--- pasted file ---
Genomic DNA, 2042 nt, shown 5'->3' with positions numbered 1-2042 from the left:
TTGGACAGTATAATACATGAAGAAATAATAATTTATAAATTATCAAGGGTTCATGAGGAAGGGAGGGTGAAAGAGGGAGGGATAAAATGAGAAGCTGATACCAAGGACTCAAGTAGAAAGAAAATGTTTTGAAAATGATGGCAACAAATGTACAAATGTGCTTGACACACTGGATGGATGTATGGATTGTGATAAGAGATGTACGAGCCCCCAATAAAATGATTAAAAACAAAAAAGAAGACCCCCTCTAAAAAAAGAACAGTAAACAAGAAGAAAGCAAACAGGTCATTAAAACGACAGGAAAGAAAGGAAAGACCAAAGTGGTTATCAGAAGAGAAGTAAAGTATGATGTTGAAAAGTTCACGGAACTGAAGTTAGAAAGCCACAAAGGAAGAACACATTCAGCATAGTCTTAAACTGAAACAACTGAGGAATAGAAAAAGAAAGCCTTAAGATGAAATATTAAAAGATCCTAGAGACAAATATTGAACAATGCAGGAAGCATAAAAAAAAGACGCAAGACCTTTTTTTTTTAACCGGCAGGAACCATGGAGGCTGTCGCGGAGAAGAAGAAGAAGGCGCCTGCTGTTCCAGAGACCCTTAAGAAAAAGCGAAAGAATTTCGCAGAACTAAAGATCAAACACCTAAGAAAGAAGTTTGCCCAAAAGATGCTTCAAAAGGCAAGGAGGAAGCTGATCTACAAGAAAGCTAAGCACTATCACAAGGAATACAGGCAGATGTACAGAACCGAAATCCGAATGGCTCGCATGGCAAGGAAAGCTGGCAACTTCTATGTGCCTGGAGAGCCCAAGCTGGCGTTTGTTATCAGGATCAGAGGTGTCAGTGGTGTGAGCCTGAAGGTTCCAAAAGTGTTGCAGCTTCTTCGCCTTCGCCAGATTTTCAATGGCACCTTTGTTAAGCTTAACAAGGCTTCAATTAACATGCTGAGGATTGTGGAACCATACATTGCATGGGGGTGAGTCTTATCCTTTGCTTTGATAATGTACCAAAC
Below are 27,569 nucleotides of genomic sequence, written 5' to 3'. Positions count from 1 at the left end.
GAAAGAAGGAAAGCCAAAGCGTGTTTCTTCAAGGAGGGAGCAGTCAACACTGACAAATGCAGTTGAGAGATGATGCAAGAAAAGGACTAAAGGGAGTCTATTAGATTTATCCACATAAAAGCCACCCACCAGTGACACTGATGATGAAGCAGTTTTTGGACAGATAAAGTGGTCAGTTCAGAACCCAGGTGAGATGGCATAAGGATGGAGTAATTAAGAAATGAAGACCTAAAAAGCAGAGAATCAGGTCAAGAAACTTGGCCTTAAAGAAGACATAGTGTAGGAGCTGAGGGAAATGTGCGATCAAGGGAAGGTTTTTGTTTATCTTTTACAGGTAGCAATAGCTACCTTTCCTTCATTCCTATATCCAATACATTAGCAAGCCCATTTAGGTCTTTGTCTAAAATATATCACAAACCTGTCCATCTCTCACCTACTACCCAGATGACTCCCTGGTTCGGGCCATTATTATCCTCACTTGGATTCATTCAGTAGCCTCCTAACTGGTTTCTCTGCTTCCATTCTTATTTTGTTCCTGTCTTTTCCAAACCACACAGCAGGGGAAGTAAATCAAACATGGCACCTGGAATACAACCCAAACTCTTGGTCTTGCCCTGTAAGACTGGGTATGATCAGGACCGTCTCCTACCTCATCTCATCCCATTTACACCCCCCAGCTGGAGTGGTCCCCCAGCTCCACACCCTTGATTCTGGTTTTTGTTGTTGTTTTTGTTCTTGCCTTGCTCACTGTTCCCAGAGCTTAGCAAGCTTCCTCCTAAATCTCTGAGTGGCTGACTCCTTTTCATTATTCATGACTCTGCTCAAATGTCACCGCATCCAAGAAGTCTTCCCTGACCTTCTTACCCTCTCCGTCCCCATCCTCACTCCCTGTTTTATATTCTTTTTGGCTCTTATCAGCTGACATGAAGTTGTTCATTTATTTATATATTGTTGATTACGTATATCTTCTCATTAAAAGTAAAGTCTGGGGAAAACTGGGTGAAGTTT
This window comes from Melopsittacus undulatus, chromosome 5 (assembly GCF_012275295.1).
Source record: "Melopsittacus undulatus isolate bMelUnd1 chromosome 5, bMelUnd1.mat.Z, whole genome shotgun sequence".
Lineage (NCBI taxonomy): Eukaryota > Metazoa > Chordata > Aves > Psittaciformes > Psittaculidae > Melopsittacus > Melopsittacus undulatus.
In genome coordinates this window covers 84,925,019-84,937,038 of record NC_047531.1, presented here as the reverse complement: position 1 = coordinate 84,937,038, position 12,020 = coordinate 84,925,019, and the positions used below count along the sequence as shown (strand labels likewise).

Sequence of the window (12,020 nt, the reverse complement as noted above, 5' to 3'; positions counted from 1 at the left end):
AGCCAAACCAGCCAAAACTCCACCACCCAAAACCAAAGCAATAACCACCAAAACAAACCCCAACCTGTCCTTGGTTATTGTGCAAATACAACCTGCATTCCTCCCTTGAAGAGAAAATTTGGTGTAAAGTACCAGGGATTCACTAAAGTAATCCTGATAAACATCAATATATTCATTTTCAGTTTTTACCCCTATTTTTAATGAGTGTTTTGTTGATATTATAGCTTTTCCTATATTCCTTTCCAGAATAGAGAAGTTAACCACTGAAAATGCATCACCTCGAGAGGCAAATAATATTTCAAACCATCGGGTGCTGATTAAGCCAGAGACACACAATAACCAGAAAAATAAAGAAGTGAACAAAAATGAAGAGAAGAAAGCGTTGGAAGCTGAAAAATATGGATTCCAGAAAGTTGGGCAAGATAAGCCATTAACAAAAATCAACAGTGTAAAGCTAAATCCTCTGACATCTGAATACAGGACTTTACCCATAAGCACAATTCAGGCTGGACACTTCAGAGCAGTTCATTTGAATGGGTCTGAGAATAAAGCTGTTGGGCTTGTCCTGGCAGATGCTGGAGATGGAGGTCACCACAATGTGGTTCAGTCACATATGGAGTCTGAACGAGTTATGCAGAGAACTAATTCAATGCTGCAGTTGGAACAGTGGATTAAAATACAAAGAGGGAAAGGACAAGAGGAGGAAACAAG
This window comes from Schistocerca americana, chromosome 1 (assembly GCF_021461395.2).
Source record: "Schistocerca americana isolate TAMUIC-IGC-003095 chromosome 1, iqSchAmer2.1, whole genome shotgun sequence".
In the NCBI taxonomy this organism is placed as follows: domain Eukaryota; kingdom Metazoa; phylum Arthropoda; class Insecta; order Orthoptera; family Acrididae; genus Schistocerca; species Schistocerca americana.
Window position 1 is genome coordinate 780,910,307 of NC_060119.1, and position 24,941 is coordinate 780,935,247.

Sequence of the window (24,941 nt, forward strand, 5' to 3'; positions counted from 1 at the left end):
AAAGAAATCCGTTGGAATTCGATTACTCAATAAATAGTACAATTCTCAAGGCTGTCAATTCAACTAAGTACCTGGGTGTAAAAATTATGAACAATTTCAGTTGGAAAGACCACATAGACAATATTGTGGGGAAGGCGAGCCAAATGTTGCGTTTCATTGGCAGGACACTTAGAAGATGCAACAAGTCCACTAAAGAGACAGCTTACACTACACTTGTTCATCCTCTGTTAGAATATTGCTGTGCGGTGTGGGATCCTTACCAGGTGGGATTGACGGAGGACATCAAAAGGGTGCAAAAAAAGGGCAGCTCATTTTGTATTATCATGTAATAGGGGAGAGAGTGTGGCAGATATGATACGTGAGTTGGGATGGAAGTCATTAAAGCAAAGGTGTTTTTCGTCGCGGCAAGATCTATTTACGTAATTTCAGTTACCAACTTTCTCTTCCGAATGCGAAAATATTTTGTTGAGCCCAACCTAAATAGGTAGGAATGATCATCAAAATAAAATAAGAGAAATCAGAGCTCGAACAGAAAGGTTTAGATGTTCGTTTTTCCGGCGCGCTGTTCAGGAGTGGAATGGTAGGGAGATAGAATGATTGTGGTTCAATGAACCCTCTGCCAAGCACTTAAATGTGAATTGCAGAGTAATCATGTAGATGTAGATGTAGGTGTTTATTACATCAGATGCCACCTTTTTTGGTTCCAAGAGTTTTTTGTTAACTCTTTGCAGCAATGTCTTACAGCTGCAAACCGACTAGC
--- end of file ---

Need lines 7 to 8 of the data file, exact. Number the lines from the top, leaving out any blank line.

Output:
Lineage (NCBI taxonomy): Eukaryota > Metazoa > Chordata > Aves > Psittaciformes > Psittaculidae > Melopsittacus > Melopsittacus undulatus.
In genome coordinates this window covers 84,925,019-84,937,038 of record NC_047531.1, presented here as the reverse complement: position 1 = coordinate 84,937,038, position 12,020 = coordinate 84,925,019, and the positions used below count along the sequence as shown (strand labels likewise).